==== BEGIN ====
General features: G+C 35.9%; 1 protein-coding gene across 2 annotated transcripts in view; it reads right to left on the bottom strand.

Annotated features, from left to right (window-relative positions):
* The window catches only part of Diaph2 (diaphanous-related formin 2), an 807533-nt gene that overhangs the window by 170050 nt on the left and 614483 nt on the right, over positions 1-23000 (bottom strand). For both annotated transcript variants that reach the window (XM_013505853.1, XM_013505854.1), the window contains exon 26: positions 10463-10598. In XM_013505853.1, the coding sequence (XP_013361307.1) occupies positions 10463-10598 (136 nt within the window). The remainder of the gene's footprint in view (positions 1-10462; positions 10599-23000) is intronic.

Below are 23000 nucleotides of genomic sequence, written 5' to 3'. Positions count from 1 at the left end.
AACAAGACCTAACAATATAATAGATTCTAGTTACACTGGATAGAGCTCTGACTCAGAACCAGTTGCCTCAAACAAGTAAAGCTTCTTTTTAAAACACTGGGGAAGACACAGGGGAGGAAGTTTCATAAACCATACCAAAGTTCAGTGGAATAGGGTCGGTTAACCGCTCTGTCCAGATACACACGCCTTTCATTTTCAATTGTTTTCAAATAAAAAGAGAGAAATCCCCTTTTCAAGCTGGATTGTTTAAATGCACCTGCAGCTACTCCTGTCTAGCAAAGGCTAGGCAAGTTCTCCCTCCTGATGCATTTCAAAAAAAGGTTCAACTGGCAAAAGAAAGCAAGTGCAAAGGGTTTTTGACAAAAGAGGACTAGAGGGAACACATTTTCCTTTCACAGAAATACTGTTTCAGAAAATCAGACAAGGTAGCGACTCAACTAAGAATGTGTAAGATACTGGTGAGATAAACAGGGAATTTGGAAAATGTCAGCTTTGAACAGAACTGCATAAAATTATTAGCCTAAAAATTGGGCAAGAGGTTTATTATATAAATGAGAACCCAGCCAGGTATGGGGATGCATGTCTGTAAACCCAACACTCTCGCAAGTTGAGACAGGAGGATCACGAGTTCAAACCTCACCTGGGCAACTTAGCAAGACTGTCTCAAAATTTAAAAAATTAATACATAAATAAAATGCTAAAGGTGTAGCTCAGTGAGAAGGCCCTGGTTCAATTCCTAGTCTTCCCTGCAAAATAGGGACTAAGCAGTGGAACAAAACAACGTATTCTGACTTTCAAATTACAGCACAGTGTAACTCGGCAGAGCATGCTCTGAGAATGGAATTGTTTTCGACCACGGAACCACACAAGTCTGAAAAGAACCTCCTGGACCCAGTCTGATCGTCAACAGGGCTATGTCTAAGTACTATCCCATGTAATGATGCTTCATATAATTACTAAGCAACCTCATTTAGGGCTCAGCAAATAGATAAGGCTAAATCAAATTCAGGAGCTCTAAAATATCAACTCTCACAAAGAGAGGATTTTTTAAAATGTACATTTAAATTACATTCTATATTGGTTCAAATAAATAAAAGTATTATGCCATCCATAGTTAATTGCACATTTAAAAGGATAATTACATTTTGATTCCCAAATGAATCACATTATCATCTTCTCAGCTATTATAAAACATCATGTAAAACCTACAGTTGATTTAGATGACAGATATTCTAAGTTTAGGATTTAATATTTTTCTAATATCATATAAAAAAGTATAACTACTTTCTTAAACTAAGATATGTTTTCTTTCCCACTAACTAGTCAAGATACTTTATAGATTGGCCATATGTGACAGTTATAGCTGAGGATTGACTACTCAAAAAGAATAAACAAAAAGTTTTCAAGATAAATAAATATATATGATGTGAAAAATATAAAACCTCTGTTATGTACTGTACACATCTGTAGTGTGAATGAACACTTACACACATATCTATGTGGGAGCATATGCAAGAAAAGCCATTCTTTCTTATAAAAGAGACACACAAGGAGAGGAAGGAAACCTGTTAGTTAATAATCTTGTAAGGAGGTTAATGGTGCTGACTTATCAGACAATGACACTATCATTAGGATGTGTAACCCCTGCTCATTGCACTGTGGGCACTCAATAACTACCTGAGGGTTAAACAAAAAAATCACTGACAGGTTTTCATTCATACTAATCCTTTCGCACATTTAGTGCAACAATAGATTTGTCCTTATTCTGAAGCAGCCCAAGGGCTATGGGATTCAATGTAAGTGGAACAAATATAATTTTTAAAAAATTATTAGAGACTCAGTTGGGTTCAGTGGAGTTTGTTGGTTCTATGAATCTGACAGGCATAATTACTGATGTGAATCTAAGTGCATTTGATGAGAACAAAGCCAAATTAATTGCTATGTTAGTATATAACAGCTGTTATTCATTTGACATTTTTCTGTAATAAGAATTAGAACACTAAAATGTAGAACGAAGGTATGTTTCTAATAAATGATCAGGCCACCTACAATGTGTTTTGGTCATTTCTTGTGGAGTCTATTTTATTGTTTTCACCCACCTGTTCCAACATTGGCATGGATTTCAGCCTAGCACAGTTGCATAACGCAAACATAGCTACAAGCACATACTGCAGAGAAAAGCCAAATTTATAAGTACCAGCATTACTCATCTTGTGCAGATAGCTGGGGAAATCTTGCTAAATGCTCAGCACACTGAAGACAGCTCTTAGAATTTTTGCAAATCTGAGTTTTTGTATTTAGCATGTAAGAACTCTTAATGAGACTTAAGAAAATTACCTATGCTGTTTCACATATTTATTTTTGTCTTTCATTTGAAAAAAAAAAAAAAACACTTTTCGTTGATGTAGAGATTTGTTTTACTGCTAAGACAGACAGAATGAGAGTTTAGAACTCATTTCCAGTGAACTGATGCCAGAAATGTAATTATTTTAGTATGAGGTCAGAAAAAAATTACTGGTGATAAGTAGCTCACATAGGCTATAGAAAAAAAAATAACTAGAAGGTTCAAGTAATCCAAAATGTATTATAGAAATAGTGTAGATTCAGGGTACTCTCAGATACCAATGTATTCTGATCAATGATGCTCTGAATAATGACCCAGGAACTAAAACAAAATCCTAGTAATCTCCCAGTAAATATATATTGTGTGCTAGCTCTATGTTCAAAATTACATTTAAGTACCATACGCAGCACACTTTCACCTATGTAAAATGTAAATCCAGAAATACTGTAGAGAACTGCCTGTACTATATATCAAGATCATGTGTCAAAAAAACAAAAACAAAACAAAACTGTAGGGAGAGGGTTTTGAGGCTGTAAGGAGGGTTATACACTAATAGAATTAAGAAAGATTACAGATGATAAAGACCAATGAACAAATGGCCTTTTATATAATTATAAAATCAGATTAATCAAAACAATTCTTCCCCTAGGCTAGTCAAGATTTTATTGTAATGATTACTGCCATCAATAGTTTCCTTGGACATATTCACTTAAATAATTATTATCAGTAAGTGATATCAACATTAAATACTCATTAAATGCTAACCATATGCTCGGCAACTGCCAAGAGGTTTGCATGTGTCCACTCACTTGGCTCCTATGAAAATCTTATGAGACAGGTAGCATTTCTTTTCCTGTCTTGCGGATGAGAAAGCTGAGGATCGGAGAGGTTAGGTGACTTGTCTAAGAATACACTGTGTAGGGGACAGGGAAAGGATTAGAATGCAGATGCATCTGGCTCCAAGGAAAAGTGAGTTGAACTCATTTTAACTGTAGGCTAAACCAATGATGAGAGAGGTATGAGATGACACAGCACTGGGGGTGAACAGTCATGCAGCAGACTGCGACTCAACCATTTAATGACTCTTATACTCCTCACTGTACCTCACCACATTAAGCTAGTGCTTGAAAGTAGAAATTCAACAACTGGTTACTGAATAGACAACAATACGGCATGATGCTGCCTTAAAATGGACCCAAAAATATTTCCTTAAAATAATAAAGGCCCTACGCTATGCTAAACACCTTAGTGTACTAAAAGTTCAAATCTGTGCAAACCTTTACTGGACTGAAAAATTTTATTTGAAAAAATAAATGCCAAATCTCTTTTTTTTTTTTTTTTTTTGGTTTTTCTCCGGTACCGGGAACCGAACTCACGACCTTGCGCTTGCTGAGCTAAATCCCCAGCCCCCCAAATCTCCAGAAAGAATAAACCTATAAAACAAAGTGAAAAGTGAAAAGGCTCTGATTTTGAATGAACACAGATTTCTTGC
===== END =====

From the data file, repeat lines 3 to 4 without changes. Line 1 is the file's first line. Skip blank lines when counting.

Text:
* The window catches only part of Diaph2 (diaphanous-related formin 2), an 807533-nt gene that overhangs the window by 170050 nt on the left and 614483 nt on the right, over positions 1-23000 (bottom strand). For both annotated transcript variants that reach the window (XM_013505853.1, XM_013505854.1), the window contains exon 26: positions 10463-10598. In XM_013505853.1, the coding sequence (XP_013361307.1) occupies positions 10463-10598 (136 nt within the window). The remainder of the gene's footprint in view (positions 1-10462; positions 10599-23000) is intronic.

Below are 23000 nucleotides of genomic sequence, written 5' to 3'. Positions count from 1 at the left end.